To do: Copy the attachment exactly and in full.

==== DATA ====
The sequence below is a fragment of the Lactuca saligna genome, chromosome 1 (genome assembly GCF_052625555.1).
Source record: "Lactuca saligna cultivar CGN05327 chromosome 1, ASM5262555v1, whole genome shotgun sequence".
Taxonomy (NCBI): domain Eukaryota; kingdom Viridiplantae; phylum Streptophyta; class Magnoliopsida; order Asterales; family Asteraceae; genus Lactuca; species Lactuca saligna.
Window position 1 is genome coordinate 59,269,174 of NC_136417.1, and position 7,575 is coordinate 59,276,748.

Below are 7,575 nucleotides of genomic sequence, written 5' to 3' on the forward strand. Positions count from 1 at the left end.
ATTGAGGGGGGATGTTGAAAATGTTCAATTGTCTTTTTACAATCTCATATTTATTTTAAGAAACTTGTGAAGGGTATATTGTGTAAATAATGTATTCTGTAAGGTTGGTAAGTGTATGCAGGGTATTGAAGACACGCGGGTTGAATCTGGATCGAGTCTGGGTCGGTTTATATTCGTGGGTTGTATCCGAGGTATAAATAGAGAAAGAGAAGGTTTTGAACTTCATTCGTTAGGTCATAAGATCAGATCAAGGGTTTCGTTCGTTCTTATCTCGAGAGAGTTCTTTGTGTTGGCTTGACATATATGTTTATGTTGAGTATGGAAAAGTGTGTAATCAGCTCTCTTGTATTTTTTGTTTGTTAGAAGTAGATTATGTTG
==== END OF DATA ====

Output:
The sequence below is a fragment of the Lactuca saligna genome, chromosome 1 (genome assembly GCF_052625555.1).
Source record: "Lactuca saligna cultivar CGN05327 chromosome 1, ASM5262555v1, whole genome shotgun sequence".
Taxonomy (NCBI): domain Eukaryota; kingdom Viridiplantae; phylum Streptophyta; class Magnoliopsida; order Asterales; family Asteraceae; genus Lactuca; species Lactuca saligna.
Window position 1 is genome coordinate 59,269,174 of NC_136417.1, and position 7,575 is coordinate 59,276,748.

Below are 7,575 nucleotides of genomic sequence, written 5' to 3' on the forward strand. Positions count from 1 at the left end.
ATTGAGGGGGGATGTTGAAAATGTTCAATTGTCTTTTTACAATCTCATATTTATTTTAAGAAACTTGTGAAGGGTATATTGTGTAAATAATGTATTCTGTAAGGTTGGTAAGTGTATGCAGGGTATTGAAGACACGCGGGTTGAATCTGGATCGAGTCTGGGTCGGTTTATATTCGTGGGTTGTATCCGAGGTATAAATAGAGAAAGAGAAGGTTTTGAACTTCATTCGTTAGGTCATAAGATCAGATCAAGGGTTTCGTTCGTTCTTATCTCGAGAGAGTTCTTTGTGTTGGCTTGACATATATGTTTATGTTGAGTATGGAAAAGTGTGTAATCAGCTCTCTTGTATTTTTTGTTTGTTAGAAGTAGATTATGTTG